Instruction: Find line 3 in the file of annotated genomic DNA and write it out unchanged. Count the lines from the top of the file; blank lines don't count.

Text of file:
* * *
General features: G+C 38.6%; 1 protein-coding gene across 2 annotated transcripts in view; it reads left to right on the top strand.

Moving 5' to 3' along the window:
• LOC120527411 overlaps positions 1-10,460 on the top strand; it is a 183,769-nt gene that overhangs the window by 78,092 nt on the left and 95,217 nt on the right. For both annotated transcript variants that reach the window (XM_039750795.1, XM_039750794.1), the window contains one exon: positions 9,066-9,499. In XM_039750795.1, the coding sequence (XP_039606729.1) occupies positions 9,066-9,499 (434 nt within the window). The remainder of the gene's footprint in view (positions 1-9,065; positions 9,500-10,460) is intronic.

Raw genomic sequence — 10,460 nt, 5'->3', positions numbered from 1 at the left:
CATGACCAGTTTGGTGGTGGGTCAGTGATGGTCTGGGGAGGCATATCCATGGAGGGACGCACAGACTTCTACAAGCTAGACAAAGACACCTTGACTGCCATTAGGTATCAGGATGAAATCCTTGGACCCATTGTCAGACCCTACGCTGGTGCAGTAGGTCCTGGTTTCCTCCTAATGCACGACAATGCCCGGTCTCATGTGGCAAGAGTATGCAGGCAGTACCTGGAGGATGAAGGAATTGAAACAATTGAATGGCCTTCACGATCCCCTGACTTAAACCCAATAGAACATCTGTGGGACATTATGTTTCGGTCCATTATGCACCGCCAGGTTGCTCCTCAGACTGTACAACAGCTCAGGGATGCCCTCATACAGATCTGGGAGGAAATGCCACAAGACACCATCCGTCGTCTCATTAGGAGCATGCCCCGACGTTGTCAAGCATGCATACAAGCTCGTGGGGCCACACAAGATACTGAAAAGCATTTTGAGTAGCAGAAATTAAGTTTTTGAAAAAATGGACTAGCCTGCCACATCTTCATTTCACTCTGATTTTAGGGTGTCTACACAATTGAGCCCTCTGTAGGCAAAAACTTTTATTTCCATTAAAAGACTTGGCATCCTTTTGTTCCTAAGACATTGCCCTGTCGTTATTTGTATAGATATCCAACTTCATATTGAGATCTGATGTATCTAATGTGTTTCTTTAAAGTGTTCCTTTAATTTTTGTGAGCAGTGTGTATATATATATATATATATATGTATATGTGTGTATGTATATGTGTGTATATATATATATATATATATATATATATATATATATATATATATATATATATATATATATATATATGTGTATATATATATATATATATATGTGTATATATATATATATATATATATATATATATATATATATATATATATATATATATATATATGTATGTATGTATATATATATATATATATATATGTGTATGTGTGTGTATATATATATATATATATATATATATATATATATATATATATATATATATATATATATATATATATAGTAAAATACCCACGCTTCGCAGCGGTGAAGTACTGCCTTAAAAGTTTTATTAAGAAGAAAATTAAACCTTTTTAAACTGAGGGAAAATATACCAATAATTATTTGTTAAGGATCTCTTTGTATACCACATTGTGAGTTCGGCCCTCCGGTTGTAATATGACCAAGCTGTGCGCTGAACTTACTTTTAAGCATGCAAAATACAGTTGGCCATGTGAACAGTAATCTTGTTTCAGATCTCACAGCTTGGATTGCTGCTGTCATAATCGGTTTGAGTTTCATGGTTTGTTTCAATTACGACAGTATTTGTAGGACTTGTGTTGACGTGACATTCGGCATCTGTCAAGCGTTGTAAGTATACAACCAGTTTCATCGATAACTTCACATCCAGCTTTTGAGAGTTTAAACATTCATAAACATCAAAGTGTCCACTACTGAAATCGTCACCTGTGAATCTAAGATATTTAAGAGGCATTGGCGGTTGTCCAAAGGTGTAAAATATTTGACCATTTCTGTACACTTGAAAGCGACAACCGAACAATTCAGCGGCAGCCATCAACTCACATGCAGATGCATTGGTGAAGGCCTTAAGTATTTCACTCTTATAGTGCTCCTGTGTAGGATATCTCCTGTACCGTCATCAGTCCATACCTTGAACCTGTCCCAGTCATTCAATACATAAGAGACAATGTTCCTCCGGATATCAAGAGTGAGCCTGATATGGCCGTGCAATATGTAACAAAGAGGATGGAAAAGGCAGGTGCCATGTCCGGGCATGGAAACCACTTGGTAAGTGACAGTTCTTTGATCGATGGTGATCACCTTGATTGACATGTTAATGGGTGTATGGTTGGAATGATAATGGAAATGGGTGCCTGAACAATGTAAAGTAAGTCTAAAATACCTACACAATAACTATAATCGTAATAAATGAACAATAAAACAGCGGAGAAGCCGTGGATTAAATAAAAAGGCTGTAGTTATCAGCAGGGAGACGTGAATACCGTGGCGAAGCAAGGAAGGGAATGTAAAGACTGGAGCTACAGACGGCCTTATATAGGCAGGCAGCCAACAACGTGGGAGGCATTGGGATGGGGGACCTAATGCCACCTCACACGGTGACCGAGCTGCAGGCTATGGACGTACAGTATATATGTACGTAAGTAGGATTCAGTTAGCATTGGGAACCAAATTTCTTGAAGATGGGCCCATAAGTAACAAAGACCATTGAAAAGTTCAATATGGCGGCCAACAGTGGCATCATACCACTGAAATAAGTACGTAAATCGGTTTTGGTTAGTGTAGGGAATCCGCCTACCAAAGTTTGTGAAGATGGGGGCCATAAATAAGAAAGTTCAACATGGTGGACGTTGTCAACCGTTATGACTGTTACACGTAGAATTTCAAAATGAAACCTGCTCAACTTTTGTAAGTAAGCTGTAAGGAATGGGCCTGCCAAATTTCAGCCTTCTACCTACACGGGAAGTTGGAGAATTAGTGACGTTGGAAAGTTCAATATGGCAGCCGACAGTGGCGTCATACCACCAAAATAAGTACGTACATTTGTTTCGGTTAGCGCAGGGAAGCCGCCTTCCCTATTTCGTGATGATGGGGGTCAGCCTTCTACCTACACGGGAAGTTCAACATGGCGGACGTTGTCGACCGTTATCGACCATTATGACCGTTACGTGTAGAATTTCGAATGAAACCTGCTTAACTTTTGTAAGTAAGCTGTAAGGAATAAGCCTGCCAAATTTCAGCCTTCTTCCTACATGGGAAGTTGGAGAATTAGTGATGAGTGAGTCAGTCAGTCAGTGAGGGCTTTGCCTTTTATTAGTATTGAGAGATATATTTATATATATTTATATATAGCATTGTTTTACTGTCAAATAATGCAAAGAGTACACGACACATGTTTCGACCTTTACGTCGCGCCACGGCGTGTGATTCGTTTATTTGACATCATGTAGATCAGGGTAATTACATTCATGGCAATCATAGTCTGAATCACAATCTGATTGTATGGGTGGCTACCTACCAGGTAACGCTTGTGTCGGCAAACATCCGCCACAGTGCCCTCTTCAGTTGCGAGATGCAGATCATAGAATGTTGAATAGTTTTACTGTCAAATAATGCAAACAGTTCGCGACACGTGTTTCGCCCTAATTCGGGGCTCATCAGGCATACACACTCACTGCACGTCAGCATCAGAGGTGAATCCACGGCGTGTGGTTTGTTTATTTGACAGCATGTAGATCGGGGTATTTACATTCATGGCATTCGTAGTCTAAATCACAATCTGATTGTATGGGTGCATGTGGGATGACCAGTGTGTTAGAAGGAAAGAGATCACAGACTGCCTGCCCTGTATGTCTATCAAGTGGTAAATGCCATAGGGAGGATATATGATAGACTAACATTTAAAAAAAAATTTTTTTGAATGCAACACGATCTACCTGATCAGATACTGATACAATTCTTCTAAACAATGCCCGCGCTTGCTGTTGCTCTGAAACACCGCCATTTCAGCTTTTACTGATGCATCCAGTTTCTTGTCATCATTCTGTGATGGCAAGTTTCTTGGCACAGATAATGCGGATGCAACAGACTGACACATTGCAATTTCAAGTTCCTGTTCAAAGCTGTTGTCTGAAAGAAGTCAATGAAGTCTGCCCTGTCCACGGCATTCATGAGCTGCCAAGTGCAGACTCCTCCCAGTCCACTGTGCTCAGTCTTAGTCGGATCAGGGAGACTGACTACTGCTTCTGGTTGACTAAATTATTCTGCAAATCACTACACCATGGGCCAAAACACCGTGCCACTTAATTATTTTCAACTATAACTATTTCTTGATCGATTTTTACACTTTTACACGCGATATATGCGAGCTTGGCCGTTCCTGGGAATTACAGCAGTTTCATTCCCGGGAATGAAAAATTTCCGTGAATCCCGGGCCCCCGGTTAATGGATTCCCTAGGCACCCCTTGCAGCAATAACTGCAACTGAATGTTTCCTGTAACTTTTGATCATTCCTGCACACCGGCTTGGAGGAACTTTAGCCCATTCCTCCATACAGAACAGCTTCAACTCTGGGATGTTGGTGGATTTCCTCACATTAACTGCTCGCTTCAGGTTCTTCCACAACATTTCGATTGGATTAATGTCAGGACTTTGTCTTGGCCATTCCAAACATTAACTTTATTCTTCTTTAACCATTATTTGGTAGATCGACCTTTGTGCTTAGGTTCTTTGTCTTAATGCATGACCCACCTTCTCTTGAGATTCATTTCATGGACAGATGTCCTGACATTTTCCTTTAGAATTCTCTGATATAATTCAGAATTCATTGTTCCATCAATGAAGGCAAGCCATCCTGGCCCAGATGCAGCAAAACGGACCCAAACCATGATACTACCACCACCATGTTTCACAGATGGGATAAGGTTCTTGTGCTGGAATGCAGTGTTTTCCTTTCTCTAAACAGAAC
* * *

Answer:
• LOC120527411 overlaps positions 1-10,460 on the top strand; it is a 183,769-nt gene that overhangs the window by 78,092 nt on the left and 95,217 nt on the right. For both annotated transcript variants that reach the window (XM_039750795.1, XM_039750794.1), the window contains one exon: positions 9,066-9,499. In XM_039750795.1, the coding sequence (XP_039606729.1) occupies positions 9,066-9,499 (434 nt within the window). The remainder of the gene's footprint in view (positions 1-9,065; positions 9,500-10,460) is intronic.